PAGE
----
A federal appeals court ruled that investment banking company BNY Mellon did nothing wrong when it fired a senior analyst. The analyst posted a comment on an article she saw on Facebook about a man driving his car into protestors. It read, “Total BS. Too bad he didn’t have a bus to plow through.”

The post came to BNY Mellon’s attention and it fired her. She sued, alleging discrimination, claiming others weren’t fired for social media posts. The 3rd Circuit Court of Appeals upheld her discharge. It pointed out that the employer’s social media policy allowed discretion on discipline. Exercising that discretion, the employer justified the decision by saying her post encouraged mass violence. (Ellis v. BNY Mellon, No. 20-2061, 3rd Cir., 2021)

In another case, a Texas teacher used social media to share feelings about teaching at a school with undocumented students. Georgia Clark thought she was sending a direct message to then-President Trump, but the comment went viral. In the tweet, she urged the president to “remove illegals from Forth Worth.” She added that her high school was “taken over by them.” The school district fired her for tweets that were “racially intolerant” under its social media policy. Shortly after, she was reinstated but the district appealed.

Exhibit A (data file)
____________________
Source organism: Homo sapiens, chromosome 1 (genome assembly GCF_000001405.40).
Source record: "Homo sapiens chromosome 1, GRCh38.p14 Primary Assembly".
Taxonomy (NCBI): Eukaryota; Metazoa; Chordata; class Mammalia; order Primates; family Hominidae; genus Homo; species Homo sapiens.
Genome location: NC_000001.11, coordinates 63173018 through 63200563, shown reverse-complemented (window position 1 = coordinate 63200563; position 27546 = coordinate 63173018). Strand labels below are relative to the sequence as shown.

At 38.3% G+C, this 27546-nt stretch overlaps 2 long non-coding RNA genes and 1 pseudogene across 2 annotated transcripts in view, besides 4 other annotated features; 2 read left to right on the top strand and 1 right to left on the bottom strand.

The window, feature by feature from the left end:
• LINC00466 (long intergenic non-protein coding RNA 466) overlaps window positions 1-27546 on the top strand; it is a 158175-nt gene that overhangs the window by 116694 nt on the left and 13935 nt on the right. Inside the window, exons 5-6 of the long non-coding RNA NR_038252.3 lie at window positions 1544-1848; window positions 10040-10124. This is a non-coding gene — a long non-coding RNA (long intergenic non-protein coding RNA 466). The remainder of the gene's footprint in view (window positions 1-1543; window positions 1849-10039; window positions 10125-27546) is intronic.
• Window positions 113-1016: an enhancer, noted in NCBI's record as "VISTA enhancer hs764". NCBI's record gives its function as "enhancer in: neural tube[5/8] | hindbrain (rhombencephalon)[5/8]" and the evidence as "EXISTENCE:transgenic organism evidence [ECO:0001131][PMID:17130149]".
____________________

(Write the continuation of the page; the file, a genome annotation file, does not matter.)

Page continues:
In March, Clark lost her case again. A state court said the district was within its rights to fire her for the tweets. No word yet on whether she will appeal further. (Clark v. Fort Word Independent School District, Travis County District Court, 2021)

In yet another case, a flight attendant for United Airlines dated a pilot. He took intimate photos. After the two broke up, he posted those pictures on Internet ‘swinging” sites. She complained to United Airlines because the images were passed on to co-workers. United Airlines refused to discipline the pilot, concluding the conduct wasn’t sexual harassment at work. She sued, and now the airline has agreed to pay her $321,000. In announcing the settlement, the EEOC said the airline will revise its sexual harassment rules. Those rules will now bar harassment conducted via social media that affects the work environment, whether on or off duty. (EEOC v. United Airlines, No. 5:18-CV-817, WD TX 2019)

Bottom line

If you anticipate disciplining workers over personal social media activities, make that clear. Try to stick with conduct that violates your workplace rules such as those against sexual and racial harassment and violence. If you can make the argument that social media posts contribute to a hostile work environment, you likely can discipline. For example, your policy could state “Social media posts that violate our sexual harassment and discrimination rules may subject employees to discipline, up to discharge.”